George Washington University - Cherry Tree Yearbook (Washington, DC)

 - Class of 1933

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George Washington University - Cherry Tree Yearbook (Washington, DC) online yearbook collection, 1933 Edition, Cover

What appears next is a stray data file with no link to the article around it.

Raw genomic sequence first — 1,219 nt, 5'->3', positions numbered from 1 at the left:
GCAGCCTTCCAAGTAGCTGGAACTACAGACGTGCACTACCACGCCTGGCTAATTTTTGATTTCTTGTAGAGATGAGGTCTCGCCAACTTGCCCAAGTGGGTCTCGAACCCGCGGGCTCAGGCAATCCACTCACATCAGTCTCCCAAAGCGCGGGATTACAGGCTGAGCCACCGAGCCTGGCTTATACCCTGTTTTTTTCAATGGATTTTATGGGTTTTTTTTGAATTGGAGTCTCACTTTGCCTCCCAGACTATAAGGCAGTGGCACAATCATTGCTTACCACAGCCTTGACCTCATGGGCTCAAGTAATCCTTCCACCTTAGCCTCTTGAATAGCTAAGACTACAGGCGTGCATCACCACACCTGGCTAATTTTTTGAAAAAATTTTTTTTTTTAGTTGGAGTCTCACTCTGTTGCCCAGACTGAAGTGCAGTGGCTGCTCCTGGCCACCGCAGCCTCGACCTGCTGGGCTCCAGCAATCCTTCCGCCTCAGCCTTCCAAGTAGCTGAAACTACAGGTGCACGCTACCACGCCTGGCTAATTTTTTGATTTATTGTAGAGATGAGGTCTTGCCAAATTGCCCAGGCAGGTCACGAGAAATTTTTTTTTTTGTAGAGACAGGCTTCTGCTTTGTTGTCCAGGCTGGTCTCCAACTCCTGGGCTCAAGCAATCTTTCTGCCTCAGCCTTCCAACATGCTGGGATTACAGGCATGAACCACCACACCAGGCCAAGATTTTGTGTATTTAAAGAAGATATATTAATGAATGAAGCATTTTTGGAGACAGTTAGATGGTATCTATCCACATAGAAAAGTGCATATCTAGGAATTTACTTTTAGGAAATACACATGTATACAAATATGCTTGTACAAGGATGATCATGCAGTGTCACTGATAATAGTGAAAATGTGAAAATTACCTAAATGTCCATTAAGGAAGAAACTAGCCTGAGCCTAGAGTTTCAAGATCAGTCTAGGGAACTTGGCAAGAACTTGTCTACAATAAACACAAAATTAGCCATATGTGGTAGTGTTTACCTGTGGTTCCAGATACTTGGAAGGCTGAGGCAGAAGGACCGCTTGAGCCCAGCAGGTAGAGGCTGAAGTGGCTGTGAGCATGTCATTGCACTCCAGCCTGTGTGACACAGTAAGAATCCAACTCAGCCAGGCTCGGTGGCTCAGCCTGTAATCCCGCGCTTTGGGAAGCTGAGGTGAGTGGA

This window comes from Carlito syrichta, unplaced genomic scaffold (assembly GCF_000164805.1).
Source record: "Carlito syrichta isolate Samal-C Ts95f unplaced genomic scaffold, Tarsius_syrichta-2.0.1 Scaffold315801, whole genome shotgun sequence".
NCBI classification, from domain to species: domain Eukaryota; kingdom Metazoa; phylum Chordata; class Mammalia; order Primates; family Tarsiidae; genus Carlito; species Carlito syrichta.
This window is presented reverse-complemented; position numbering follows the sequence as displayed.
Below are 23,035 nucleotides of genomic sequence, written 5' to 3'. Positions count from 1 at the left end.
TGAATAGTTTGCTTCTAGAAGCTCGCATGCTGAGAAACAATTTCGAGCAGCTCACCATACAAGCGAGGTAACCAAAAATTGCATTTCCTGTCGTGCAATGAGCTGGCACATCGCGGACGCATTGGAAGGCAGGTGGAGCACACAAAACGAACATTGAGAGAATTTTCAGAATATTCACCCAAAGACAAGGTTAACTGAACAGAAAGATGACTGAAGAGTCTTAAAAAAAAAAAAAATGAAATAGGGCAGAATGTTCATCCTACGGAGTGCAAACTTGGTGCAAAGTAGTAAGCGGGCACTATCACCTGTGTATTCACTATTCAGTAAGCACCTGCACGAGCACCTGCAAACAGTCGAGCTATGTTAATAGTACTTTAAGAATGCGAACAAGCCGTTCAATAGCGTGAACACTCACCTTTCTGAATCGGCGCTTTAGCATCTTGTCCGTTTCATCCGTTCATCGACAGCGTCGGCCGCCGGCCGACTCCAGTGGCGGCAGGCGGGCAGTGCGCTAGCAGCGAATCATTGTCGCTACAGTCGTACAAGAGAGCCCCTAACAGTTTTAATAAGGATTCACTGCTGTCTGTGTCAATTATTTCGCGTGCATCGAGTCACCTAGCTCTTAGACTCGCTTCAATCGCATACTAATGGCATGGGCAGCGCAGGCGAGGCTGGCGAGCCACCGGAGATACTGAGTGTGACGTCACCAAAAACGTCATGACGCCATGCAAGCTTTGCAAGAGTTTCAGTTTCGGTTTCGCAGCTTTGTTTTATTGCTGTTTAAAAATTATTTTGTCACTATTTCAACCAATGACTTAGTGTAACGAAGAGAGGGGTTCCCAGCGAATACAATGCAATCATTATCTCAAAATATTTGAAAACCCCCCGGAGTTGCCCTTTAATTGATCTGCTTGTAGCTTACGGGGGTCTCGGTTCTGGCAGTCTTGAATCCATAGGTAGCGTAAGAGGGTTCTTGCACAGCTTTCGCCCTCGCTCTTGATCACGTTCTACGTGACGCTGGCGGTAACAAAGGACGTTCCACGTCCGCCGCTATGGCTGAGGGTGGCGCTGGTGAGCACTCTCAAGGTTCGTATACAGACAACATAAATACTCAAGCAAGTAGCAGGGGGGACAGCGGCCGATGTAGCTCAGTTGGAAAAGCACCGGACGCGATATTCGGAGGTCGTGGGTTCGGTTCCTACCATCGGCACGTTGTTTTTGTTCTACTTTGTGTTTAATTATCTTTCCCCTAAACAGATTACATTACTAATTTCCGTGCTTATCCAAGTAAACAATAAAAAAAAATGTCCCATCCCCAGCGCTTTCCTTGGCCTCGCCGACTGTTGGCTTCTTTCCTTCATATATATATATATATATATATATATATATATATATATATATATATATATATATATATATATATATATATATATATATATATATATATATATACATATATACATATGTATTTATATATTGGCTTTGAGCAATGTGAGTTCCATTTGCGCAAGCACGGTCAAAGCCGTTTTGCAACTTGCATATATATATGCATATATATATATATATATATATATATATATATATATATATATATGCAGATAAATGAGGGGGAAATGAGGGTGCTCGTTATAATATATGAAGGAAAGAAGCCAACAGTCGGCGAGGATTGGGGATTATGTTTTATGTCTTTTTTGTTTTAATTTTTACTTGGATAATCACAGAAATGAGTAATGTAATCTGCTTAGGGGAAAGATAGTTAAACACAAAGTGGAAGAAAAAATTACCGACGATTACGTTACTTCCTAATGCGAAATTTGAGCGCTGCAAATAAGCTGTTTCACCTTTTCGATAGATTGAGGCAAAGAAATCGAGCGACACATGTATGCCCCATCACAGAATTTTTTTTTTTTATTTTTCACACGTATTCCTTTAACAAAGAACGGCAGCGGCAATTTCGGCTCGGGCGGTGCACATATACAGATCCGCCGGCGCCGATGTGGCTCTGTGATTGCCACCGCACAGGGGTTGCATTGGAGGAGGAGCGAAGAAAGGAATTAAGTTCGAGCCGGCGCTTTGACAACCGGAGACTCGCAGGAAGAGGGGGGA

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Text from Pages 1 - 280 of the 1933 volume: